“If action is primary, thought is secondary, serving the ends of action. Thought is a derivative of experience. . . . It is not enough to say that the self is agent; one must be able to say that the self is an intentional agent and therefore a thinking agent. . . . Action is always intentional; personal action realizes an intention. . . .
Person as Non-Person
“By intention, however, I can isolate myself and reduce ‘the other’ to the impersonal. . . . [But, t]o treat ‘the other’ as an object is also to treat oneself objectively, impersonally. . . . Self-revelation is primarily practical; it is ‘giving oneself away’ in contrast to ‘keeping oneself to oneself’ . . .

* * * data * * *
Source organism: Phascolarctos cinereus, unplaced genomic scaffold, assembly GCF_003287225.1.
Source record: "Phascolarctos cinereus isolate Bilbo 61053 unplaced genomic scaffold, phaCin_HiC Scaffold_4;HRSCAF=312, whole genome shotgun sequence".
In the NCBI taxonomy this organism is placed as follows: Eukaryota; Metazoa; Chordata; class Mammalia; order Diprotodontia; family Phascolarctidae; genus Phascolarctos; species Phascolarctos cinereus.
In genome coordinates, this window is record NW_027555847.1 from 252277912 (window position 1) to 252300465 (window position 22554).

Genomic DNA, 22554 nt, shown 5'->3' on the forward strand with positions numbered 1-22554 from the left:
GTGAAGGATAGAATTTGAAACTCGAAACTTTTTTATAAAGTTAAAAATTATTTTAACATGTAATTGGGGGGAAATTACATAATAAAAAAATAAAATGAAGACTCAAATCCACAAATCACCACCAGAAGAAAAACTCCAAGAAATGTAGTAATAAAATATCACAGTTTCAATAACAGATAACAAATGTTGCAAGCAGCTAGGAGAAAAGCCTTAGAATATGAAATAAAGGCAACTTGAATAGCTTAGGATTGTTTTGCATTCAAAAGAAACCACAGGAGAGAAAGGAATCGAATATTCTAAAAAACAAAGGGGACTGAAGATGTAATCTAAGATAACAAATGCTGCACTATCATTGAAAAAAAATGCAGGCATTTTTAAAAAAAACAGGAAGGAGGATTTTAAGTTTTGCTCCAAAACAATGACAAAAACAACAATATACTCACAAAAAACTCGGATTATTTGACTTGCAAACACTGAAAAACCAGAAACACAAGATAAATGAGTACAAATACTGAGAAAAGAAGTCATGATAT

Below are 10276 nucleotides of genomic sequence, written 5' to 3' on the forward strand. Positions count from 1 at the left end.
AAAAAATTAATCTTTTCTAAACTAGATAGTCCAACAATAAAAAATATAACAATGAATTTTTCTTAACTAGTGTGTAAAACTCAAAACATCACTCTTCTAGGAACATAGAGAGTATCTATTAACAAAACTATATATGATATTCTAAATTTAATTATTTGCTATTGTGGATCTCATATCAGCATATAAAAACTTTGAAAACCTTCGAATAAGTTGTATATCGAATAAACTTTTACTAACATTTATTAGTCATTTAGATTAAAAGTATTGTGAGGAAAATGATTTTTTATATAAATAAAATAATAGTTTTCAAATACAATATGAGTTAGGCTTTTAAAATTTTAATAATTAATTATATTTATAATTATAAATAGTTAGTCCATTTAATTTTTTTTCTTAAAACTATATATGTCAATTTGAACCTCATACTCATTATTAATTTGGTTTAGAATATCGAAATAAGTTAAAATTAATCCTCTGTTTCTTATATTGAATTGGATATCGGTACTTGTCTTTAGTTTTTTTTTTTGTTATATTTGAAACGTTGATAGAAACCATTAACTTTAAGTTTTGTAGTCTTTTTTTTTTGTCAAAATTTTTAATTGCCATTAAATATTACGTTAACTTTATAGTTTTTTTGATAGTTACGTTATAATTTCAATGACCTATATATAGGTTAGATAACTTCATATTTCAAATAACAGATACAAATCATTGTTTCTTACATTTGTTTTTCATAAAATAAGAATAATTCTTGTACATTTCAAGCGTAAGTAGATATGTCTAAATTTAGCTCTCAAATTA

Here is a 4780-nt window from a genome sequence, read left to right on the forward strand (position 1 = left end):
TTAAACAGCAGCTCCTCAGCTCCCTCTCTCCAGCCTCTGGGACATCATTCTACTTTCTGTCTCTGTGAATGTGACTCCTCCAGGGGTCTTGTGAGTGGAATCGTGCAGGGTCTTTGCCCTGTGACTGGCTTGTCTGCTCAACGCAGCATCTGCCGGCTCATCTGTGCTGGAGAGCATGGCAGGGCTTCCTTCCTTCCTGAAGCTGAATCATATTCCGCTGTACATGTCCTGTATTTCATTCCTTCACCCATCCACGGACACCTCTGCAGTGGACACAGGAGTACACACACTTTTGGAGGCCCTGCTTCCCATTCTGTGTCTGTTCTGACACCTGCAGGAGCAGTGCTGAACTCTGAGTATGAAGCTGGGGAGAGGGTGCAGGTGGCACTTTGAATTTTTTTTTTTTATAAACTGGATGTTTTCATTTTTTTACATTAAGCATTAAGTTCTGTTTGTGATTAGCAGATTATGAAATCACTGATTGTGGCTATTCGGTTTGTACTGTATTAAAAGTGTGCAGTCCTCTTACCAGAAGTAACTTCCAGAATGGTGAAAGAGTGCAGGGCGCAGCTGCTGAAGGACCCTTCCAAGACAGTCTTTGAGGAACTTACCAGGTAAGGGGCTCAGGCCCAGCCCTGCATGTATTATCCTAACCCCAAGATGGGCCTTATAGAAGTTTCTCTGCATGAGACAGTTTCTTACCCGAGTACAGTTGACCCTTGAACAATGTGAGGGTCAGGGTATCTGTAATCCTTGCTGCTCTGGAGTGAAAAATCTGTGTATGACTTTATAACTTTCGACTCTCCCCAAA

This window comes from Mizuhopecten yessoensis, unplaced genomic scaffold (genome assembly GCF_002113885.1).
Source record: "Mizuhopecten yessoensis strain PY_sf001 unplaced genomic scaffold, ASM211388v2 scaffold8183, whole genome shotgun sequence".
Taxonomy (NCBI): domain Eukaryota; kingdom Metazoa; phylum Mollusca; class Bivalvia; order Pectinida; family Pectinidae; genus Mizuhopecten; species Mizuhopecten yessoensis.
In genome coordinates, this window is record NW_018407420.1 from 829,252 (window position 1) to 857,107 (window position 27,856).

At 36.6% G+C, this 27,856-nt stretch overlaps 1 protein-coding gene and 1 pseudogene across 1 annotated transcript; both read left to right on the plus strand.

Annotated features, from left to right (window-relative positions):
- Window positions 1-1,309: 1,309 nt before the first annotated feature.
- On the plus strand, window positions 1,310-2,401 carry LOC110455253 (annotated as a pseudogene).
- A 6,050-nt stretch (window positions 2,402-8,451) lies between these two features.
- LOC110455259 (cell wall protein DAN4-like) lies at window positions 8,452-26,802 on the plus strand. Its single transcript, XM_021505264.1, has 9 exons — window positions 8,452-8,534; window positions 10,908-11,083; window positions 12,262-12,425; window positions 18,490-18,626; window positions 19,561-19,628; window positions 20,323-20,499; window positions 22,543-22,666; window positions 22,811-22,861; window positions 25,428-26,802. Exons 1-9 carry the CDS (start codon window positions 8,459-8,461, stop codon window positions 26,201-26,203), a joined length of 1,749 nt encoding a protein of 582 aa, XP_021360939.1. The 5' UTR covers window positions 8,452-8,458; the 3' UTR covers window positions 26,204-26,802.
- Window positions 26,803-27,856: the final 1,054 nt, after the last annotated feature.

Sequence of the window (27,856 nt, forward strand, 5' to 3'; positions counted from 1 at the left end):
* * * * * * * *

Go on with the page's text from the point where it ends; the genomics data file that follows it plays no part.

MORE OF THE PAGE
Person and Freedom
“The person as an agent who acts intentionally is characterized by freedom. The agent generates a past by actualizing a possibility. To act is really to determine the future. To be characterized by freedom is to be free to determine the future. ‘I am free’ is the correlate of ‘I do.’ The other does not represent a limitation of freedom but its very condition. Real freedom is possible only . . . in being free for others. . . .
Person and Interdependence
“We need one another in order to be ourselves. ‘This complete and unlimited dependence of each of us upon the other is the central and crucial fact of personal existence.’ Absolute autonomy, individual independence, is an illusion; the totally autonomous self is a nonentity. ‘It is only in relation to others that we exist as persons; we are invested with significance by others who have need for us; and borrow our reality from those who care for us. We live and move and have our being not in ourselves but in one another. . . . ’
“One becomes a person by loving oneself in ‘the other.’ In the process of self-emptying the self is enriched and embodied in its presence to others. . . .
Personhood and Kenotic Love3,4